Dedicated to the Preservation of the
U.S. Air Force Helicopter History
David Hoffman, Lt. Colonel, USAF (Retired)December 02, 1951 – December 29, 2016
David Hoffman was born Dec. 2, 1951, in San Angelo, Texas, and died Dec. 29, 2016, in College Station, Texas. His parents were Garlyn O. Hoffman and Mary Jo Webb Hoffman, who predeceased him.
He grew up in College Station where his family moved in 1953, and he attended local schools, graduating from A&M Consolidated in 1970. He attended the University of Texas at Austin, graduating in 1974 with a Bachelor of Arts degree in linguistics. David completed the four-year ROTC program as a distinguished military graduate and was commissioned a second lieutenant in the Air Force upon graduation. He completed undergraduate helicopter pilot training as an honor graduate in 1975, at Fort Rucker, Alabama,
David’s first operational assignment was flying HH-3E rescue helicopters from 1976 to 1977 with Detachment 14, 39th Aerospace Rescue and Recovery Wing, Keflavik Airport, Iceland. He was reassigned to the 71st Aerospace Rescue and Recovery Squadron, Elmendorf Air Force Base in Anchorage, where he continued to fly HH-3E’s. In 1981, he separated from active duty and immediately joined the Alaska Army National Guard and served as aviation facility commander at the Bethel and Nome bases, flying UH-1H helicopters and UV-18 Twin Otters.
In 1988, he transferred to Fort Richardson in Anchorage, where he was the supervisory flight instructor and aviation battalion executive officer. In 1989, he transferred to the 210th Air Rescue Squadron, Alaska Air National Guard at Kulis Air National Guard Base in Anchorage. He served as helicopter flight commander, HH-60G initial cadre instructor pilot, standardization/evaluation pilot, and Detachment 1 commander, and flew in the 210th’s first rescue of an F-16 pilot in Alaska.
David had more than 5,000 military and civilian flying hours and more than 50 lives saved to his credit. In 1991, he flew on the farthest-north rescue by an Air Force helicopter, feser than 400 nautical miles from the North Pole, where a Canadian C-130 had crashed. Flying night and day for more than three days, David’s ability to persevere under the worst conditions resulted in saving 13 lives while managing to return all rescuers and assets unharmed; this mission earned him the Air Medal.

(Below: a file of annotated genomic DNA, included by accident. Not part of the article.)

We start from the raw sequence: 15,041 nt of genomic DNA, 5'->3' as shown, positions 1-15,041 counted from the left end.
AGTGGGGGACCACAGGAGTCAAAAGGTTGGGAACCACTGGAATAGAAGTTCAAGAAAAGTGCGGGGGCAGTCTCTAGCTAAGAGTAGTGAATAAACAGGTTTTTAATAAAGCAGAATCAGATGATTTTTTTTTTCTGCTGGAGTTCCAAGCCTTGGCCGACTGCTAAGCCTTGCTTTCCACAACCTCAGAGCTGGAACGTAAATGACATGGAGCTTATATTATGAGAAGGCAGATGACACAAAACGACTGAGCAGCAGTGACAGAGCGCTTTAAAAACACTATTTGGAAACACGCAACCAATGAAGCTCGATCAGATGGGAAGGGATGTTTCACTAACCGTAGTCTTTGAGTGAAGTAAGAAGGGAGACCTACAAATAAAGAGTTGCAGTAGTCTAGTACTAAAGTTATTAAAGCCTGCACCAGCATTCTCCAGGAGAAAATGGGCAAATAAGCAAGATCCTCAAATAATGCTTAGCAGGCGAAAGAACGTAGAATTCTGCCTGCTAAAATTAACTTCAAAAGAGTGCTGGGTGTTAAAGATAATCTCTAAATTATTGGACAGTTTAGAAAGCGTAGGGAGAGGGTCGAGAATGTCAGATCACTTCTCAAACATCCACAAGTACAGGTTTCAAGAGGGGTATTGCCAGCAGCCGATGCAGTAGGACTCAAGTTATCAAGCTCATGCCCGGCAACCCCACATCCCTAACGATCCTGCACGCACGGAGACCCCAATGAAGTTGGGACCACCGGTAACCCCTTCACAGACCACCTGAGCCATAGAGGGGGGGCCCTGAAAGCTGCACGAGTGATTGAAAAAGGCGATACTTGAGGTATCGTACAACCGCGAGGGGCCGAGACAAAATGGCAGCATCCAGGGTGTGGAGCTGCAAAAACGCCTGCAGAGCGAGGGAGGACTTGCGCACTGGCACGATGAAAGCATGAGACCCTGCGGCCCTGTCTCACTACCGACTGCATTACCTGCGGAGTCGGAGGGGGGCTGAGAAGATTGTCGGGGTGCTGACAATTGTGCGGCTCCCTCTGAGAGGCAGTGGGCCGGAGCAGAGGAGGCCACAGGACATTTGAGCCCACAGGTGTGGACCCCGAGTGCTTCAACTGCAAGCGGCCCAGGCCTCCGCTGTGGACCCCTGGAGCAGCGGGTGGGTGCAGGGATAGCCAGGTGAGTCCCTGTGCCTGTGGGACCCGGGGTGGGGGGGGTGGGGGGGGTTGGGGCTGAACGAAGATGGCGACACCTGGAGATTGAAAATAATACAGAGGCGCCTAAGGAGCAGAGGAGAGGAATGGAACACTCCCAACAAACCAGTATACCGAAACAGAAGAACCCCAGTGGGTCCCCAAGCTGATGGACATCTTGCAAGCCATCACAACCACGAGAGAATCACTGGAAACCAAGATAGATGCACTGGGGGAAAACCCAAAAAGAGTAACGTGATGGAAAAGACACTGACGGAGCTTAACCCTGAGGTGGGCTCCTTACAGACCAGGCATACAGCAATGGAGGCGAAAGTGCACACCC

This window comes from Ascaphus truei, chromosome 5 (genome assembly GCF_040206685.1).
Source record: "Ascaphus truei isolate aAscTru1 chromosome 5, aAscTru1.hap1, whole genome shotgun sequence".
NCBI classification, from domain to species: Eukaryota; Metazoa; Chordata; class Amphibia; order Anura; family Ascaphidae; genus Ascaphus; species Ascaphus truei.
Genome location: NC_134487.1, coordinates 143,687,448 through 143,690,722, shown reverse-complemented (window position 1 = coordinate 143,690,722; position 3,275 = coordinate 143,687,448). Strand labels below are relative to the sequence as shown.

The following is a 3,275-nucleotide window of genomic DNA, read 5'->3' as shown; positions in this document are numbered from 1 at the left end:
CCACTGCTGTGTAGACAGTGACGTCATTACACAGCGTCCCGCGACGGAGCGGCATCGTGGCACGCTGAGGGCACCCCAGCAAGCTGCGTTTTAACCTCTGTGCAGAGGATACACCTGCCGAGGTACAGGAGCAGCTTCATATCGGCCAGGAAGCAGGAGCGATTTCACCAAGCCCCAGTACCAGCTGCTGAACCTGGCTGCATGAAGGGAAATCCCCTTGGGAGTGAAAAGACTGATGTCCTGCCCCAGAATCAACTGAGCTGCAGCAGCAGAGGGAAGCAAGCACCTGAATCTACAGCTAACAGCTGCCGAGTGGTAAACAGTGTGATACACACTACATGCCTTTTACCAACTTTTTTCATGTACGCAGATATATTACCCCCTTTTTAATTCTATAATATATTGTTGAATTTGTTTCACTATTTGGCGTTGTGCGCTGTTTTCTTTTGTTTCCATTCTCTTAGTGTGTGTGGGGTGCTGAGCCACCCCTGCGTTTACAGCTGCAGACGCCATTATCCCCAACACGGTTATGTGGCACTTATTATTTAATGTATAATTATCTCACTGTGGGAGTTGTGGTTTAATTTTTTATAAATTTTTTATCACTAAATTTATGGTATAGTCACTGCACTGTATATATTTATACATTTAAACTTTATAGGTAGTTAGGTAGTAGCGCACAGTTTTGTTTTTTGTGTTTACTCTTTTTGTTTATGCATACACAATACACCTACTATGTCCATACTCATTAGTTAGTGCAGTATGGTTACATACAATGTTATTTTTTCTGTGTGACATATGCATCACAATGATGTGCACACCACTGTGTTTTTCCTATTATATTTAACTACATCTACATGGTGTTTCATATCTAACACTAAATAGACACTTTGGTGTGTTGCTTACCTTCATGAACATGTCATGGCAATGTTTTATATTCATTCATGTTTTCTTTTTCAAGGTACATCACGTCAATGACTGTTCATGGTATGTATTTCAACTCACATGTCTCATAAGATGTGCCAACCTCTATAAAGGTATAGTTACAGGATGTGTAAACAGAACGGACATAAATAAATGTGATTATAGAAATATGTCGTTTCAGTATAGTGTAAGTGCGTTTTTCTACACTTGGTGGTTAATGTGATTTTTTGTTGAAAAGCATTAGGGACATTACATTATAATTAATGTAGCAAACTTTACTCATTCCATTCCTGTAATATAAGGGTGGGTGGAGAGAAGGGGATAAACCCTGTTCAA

In 1993, he flew in the first air exercise with the Russian Air Force since World War II, at Tiksi, Siberia, flying with such precision during an aerial refueling that Russian Gen. Kalugin was convinced an automated mechanism had performed the feat. When it was proved that David had, in fact, piloted the helicopter, the Russian general presented him with a medal for “superior airmanship.” On March 11, 2013, Sen. Mark Begich of Alaska recognized David with a speech that was recorded in the Congressional Record of the 113th Congress, honoring him and thanking him for “his service to this country, to Alaska, and to so many who are lucky enough to know him.”
After retirement from the military in 2000, David lived on his property at Two Rivers near Fairbanks. He enjoyed the outdoor life, particularly hunting, fishing and indulging in his lifelong love of dogs. He always was respected by his colleagues in the military, and maintained friendships with many of those with whom he had served. In February 2013, because of his declining health, David moved from Fairbanks to College Station to be closer to his family.
He is survived by his brother, Joe Jaros, and wife Carolyn, of College Station; his nephew, Michael Jaros, and wife Claudia Paraschiv, of Salem, Massachusetts; his aunts, Earlene Webb Anderson, of Houston; Juana Dea Hoffman and Lyvonda Hoffman Mebane, of San Marcos; and his uncle, Valton Hoffman, of Ballinger. In addition, he leaves behind his cousins, Carol Anderson Gregg, James Anderson, Wallace Mebane Jr., Mark Hoffman and Scharla Hoffman Chatterton. He also is survived by his former wife, Charleen Boberick, of Fairbanks; his dear friend, Vi Capell, of Fairbanks; his lifelong friend, Jack Madeley, of College Station; as well as many other friends and former flying comrades.
The family expresses deep appreciation to the staff at Hudson Creek Alzheimer’s Special Care Center and to Hospice Brazos Valley for their care and love of David during his final years.
David’s funeral service will be at 1 p.m. Saturday, Jan. 14, at St. Andrew’s Episcopal Church in Bryan, Texas, followed by a reception at the church. His ashes will be placed with his parents’ remains in a private interment service at the College Station City Cemetery. The family asks that donations in David’s memory be made to Hospice Brazos Valley, the Aggieland Humane Society, Wounded Warriors, St. Andrew’s Episcopal Church or a charity of their choice .
Published in Daily News-Miner on Jan. 13, 2017
~ GUEST BOOK ~
January 16, 2017Dave checked me out on HH-3 engine run-up procedures. Excellent pilot and even better friend.~Bevon R. Dowell, Klamath Falls, OR
January 14, 2017Condolences to Dave’s family! Eternal tail winds and smooth air.~Tim Berg, Fairbanks, AK
January 14, 2017We are so sorry for your loss. As the days and weeks pass, and as you return to life’s routine, may you continue to feel comforted by the love and support of – the God who gives comfort. (Psalms 83:18)~Jeanette and James Johnson, Cleveland, OH
January 13, 2017 I miss you so much Dave. Thanks for being my friend for so many years.~Vi Capell, Fairbanks, AK share
January 13, 2017David, I was one of the lucky ones who had the privilege of flying with you. I’ll remember you with respect for your expertise.~Jon Chapman
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